Surprise! “Your TEDx talk is Live!”
In an instant, your heart pounds and your talk is open to the public. Suddenly you start to wonder what you can do to make sure you get the most leverage out of your talk as possible.
This is what has just happened to my speaker Cathy Garner’s TEDx talk “The Science of Relationships” came online 20 hours ago. Yes, it is a surprise. A surprise I see coming time and time again with many of my speakers. Because if this I wanted to answer some questions regarding what to do once your TEDx video comes out right now.
How long does it take between giving your TEDx talk and your video showing up online?
TEDx talks are organized by volunteers independently of TED. So there is no sure model of any of the systems. Your TEDx talk could come out within a few weeks, or like my talk on “Miscarriage: What do you say?” 7-8 months later with zero notice.
What do you do when your TEDx talk comes out to get views?
You can’t edit it as TED owns the rights to it. So technically, you can’t share clips of it for promotion. The TEDx event can for themselves with consent from TED but as a speaker, you do not own the video. I have seen speakers do it, but I can’t recommend it as it’s against their rules. So what do you do instead? Prepare to get traction.
How long do you have to get traction on your TEDx talk on YouTube?
24-hours. It’s the first 24 hours that make or break how many views you get. And unfortunately, for most TEDx events, we don’t know when the talk is going to get released on YouTube. But if you prepare, like my speaker Karan Gupta took my advice, just like him, you could get over 1 Million views in a few months. So you gotta
Pre-craft promos ready to go at a moments notice.
If you are waiting for the talk to come out, it’s too late. We just don’t know when TED.com will approve your talk for YouTube. You might not even get any notification from the event (I found out one of my talks had been online for over a month without the event ever notifying me).
Ask everyone you can to watch, like & comment on the YouTube video, and share.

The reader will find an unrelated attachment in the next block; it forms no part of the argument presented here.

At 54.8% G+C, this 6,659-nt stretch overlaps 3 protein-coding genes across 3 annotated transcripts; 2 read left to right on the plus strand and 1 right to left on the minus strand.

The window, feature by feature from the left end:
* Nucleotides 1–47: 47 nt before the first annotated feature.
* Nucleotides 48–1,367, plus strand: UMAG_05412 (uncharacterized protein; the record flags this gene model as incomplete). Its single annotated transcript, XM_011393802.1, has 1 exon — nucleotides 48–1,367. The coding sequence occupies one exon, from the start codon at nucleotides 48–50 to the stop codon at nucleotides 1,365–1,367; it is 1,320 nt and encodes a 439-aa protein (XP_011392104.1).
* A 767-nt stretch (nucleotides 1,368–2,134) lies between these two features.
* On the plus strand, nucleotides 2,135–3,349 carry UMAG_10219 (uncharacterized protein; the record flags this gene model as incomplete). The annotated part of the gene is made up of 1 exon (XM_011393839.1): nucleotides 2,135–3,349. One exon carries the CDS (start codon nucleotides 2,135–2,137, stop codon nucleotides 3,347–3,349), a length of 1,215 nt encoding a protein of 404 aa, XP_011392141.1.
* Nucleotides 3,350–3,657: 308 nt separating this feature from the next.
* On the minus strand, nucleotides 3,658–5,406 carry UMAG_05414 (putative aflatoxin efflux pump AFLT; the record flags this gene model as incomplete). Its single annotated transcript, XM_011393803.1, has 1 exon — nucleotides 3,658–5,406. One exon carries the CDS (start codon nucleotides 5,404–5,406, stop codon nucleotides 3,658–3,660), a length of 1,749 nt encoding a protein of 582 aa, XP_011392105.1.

Reply to the comments so YouTube sees you are actively creating a conversation. It’ll increase the search ranking.
Write a blog post.
Facebook and other social media sites prefer native content. So if you write a post, include a link in the comments or a link to your website. Facebook doesn’t like to promote outside links, especially to YouTube. When you share on Facebook a link to the blog, you can increase your traction over YouTube. I’d still add the link to your TEDx talk in the comments repeatedly.
Then again, it’s not all about getting millions of views.
It’s not how many people watch your talk, it’s who’s listening.
You share your idea worth spreading to reach that one person who wants to make a transformation. Not to push your idea upon the masses. It's credibility worth its weight in gold.
Some of my speakers give niche talks, not getting millions of views, but making a huge impact in their field. Like my speaker, roboticist Angelica Lim, PhD who ended up on a paid speaking tour of Europe and getting her dream job as the head of Robotics Emotional Engagement for the top robotics firm, and now leading a movement of girls building their own robots because of her TEDx talk.
Speaking of getting traction…
Cathy Garner’s TEDx talk “The Science of Relationships” just came online 20 hours ago. Let’s support her in getting traction. In her talk, she tells us how…
Hollywood and Bollywood tell us love is Fated. It's written in the stars - we're either lucky or unlucky in Love. Cathy Garner felt she was unlucky and so she stopped trusting her heart, turned to science and discovered real love isn’t Fated; it’s created. How? By practicing a set of skills. Over the past decade Cathy turned these skills into a relation - SHIP model.
If you are in a relationship or want to be in one, this talk will shift your perspective on love.